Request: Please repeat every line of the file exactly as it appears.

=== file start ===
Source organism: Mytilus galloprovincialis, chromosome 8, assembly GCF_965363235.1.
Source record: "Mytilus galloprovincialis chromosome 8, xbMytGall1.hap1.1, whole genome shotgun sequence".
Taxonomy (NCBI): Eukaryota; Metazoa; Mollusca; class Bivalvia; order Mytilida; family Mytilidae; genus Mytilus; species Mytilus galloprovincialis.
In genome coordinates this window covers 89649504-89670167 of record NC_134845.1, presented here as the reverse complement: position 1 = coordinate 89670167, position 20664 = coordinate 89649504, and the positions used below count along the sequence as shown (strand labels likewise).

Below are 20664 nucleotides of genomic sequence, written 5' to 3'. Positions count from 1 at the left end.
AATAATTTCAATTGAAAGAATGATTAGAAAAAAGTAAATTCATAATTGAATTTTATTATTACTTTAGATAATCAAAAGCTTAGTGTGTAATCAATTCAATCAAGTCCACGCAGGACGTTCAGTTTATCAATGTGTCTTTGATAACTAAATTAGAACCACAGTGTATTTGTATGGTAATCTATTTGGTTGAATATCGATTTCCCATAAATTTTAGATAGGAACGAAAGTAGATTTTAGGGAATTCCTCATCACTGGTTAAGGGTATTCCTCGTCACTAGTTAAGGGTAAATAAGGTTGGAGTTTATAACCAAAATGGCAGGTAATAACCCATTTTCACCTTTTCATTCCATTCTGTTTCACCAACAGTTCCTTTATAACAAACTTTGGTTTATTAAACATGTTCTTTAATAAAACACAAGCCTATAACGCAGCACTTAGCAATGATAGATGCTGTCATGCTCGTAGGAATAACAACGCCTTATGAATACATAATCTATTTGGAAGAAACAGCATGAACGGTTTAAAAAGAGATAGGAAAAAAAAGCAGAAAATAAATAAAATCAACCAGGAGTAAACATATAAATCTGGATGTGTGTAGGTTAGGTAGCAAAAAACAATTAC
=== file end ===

Source organism: Mytilus galloprovincialis, chromosome 8, assembly GCF_965363235.1.
Source record: "Mytilus galloprovincialis chromosome 8, xbMytGall1.hap1.1, whole genome shotgun sequence".
Taxonomy (NCBI): Eukaryota; Metazoa; Mollusca; class Bivalvia; order Mytilida; family Mytilidae; genus Mytilus; species Mytilus galloprovincialis.
In genome coordinates this window covers 89649504-89670167 of record NC_134845.1, presented here as the reverse complement: position 1 = coordinate 89670167, position 20664 = coordinate 89649504, and the positions used below count along the sequence as shown (strand labels likewise).

Below are 20664 nucleotides of genomic sequence, written 5' to 3'. Positions count from 1 at the left end.
AATAATTTCAATTGAAAGAATGATTAGAAAAAAGTAAATTCATAATTGAATTTTATTATTACTTTAGATAATCAAAAGCTTAGTGTGTAATCAATTCAATCAAGTCCACGCAGGACGTTCAGTTTATCAATGTGTCTTTGATAACTAAATTAGAACCACAGTGTATTTGTATGGTAATCTATTTGGTTGAATATCGATTTCCCATAAATTTTAGATAGGAACGAAAGTAGATTTTAGGGAATTCCTCATCACTGGTTAAGGGTATTCCTCGTCACTAGTTAAGGGTAAATAAGGTTGGAGTTTATAACCAAAATGGCAGGTAATAACCCATTTTCACCTTTTCATTCCATTCTGTTTCACCAACAGTTCCTTTATAACAAACTTTGGTTTATTAAACATGTTCTTTAATAAAACACAAGCCTATAACGCAGCACTTAGCAATGATAGATGCTGTCATGCTCGTAGGAATAACAACGCCTTATGAATACATAATCTATTTGGAAGAAACAGCATGAACGGTTTAAAAAGAGATAGGAAAAAAAAGCAGAAAATAAATAAAATCAACCAGGAGTAAACATATAAATCTGGATGTGTGTAGGTTAGGTAGCAAAAAACAATTAC